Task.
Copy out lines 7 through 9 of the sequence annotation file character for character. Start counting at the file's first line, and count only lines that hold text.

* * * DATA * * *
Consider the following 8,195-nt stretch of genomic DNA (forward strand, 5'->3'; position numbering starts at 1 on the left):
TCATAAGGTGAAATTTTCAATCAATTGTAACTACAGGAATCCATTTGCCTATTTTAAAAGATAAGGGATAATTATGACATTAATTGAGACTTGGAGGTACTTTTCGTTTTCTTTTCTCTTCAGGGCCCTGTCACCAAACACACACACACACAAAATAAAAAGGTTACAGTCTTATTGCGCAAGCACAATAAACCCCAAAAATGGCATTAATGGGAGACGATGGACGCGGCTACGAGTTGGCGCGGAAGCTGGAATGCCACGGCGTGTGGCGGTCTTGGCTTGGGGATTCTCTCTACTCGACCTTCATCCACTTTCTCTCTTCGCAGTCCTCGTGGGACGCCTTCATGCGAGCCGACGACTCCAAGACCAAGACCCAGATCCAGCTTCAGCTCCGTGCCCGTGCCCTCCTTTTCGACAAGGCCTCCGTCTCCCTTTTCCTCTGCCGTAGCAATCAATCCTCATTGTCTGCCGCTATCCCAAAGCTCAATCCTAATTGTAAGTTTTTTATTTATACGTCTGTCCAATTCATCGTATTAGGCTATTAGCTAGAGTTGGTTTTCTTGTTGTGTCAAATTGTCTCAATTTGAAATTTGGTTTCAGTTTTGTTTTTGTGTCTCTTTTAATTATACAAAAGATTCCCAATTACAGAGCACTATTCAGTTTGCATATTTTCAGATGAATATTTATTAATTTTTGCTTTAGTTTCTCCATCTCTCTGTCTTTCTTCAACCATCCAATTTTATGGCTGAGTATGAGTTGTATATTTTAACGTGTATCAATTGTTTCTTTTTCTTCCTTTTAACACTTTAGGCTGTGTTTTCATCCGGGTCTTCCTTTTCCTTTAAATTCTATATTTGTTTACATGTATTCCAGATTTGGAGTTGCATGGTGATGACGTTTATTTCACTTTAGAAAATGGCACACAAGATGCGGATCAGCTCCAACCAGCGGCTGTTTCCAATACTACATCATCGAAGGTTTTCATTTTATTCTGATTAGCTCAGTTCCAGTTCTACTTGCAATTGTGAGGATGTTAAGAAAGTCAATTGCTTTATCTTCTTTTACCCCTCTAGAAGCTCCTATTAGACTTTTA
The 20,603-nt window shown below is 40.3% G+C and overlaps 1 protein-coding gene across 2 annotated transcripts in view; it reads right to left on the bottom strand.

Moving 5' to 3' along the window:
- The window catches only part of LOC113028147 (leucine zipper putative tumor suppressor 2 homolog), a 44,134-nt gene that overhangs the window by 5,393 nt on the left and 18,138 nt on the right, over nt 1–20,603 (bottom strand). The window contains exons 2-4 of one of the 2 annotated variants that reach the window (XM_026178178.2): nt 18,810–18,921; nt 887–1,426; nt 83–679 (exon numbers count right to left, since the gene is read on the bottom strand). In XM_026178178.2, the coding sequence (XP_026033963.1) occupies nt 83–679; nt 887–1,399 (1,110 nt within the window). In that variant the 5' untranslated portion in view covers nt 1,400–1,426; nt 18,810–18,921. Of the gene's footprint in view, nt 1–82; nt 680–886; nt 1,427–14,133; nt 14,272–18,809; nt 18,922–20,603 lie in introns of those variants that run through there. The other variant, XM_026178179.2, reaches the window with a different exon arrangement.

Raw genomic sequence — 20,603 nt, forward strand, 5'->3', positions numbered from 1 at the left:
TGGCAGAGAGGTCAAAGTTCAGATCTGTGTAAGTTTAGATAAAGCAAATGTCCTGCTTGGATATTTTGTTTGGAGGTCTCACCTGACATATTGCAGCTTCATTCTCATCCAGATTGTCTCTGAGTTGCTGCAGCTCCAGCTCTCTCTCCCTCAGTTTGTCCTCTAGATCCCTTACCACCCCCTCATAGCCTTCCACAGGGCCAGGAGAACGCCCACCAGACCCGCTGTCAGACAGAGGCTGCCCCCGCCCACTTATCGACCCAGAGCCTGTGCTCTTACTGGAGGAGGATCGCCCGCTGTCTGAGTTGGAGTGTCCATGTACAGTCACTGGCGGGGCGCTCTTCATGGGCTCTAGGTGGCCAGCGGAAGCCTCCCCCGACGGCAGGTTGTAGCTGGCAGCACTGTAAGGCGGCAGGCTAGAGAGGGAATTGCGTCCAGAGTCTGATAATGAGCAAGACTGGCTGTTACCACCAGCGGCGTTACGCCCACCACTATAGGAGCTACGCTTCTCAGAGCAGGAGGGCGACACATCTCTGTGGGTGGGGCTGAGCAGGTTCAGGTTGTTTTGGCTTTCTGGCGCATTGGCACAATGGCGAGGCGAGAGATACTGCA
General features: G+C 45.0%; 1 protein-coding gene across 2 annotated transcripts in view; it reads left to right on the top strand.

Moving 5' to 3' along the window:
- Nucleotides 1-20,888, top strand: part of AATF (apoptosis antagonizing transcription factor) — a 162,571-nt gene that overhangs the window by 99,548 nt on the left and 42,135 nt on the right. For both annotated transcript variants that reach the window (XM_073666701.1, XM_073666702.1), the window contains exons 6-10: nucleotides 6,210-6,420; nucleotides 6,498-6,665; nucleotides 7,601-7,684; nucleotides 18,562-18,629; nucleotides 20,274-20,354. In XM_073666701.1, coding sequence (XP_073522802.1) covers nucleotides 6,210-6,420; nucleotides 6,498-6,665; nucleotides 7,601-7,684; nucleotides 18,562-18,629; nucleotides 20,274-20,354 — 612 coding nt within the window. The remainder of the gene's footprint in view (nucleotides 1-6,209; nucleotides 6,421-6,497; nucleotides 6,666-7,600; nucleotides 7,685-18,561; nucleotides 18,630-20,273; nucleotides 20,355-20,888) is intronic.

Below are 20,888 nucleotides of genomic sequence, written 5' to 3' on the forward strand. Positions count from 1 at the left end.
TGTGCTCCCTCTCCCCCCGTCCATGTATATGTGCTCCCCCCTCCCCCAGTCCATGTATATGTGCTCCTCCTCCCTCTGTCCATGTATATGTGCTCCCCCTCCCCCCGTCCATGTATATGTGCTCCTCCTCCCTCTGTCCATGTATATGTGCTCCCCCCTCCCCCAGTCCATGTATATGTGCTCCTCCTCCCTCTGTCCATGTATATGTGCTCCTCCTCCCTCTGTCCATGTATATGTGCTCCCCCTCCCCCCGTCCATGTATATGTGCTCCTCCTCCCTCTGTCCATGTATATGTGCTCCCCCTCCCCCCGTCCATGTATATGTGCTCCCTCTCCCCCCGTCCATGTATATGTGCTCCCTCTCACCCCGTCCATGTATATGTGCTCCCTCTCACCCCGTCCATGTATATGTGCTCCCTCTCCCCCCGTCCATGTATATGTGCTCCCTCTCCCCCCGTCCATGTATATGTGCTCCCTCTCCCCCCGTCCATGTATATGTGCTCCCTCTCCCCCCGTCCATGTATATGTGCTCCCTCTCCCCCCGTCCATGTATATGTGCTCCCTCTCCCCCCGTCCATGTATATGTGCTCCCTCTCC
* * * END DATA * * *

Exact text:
TGGCAGAGAGGTCAAAGTTCAGATCTGTGTAAGTTTAGATAAAGCAAATGTCCTGCTTGGATATTTTGTTTGGAGGTCTCACCTGACATATTGCAGCTTCATTCTCATCCAGATTGTCTCTGAGTTGCTGCAGCTCCAGCTCTCTCTCCCTCAGTTTGTCCTCTAGATCCCTTACCACCCCCTCATAGCCTTCCACAGGGCCAGGAGAACGCCCACCAGACCCGCTGTCAGACAGAGGCTGCCCCCGCCCACTTATCGACCCAGAGCCTGTGCTCTTACTGGAGGAGGATCGCCCGCTGTCTGAGTTGGAGTGTCCATGTACAGTCACTGGCGGGGCGCTCTTCATGGGCTCTAGGTGGCCAGCGGAAGCCTCCCCCGACGGCAGGTTGTAGCTGGCAGCACTGTAAGGCGGCAGGCTAGAGAGGGAATTGCGTCCAGAGTCTGATAATGAGCAAGACTGGCTGTTACCACCAGCGGCGTTACGCCCACCACTATAGGAGCTACGCTTCTCAGAGCAGGAGGGCGACACATCTCTGTGGGTGGGGCTGAGCAGGTTCAGGTTGTTTTGGCTTTCTGGCGCATTGGCACAATGGCGAGGCGAGAGATACTGCA
General features: G+C 45.0%; 1 protein-coding gene across 2 annotated transcripts in view; it reads left to right on the top strand.

Moving 5' to 3' along the window: